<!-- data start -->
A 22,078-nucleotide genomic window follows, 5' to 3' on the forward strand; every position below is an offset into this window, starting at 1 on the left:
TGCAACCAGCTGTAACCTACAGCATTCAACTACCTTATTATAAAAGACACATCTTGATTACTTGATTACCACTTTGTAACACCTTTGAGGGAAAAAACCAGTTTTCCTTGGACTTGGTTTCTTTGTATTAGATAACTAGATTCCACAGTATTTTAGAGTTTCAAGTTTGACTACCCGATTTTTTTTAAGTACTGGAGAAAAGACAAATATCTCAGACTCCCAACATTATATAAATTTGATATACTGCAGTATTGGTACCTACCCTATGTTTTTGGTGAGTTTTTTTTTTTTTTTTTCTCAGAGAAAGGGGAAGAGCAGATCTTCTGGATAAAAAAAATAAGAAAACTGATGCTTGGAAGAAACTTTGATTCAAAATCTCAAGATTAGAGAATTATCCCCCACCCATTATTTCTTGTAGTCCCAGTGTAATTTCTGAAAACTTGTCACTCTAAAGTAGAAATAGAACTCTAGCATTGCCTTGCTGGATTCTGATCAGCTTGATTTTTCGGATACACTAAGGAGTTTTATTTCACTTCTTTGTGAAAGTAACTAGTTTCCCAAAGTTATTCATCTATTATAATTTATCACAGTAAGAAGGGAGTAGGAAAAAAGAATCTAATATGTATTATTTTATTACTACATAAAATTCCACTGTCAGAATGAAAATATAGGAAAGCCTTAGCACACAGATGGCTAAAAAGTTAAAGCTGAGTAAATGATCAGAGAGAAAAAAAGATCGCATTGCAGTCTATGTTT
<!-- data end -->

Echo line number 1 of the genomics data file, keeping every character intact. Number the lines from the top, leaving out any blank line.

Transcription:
A 22,078-nucleotide genomic window follows, 5' to 3' on the forward strand; every position below is an offset into this window, starting at 1 on the left: